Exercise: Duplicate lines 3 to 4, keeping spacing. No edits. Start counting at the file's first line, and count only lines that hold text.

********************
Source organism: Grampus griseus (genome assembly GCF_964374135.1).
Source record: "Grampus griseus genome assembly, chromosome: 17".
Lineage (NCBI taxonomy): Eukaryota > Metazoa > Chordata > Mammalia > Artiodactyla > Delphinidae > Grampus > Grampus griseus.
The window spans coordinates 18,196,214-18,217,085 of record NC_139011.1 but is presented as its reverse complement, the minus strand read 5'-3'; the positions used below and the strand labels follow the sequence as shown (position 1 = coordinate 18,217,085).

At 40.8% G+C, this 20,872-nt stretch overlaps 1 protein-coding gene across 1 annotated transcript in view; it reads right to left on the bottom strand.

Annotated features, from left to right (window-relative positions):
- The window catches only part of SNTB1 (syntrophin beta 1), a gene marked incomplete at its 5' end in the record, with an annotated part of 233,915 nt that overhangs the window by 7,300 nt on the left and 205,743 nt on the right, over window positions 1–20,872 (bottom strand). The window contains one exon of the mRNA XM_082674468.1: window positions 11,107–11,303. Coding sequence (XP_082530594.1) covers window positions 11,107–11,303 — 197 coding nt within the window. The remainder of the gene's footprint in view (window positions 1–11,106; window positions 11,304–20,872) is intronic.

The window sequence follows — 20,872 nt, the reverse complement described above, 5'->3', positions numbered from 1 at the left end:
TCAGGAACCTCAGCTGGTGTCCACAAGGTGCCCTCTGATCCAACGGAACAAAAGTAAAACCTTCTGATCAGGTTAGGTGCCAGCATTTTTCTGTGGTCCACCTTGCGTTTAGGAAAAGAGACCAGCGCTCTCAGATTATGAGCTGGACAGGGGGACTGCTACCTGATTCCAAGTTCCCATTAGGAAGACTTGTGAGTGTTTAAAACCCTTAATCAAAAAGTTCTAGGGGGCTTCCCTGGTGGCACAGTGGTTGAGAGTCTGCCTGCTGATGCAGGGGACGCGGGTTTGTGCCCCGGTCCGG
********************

Lineage (NCBI taxonomy): Eukaryota > Metazoa > Chordata > Mammalia > Artiodactyla > Delphinidae > Grampus > Grampus griseus.
The window spans coordinates 18,196,214-18,217,085 of record NC_139011.1 but is presented as its reverse complement, the minus strand read 5'-3'; the positions used below and the strand labels follow the sequence as shown (position 1 = coordinate 18,217,085).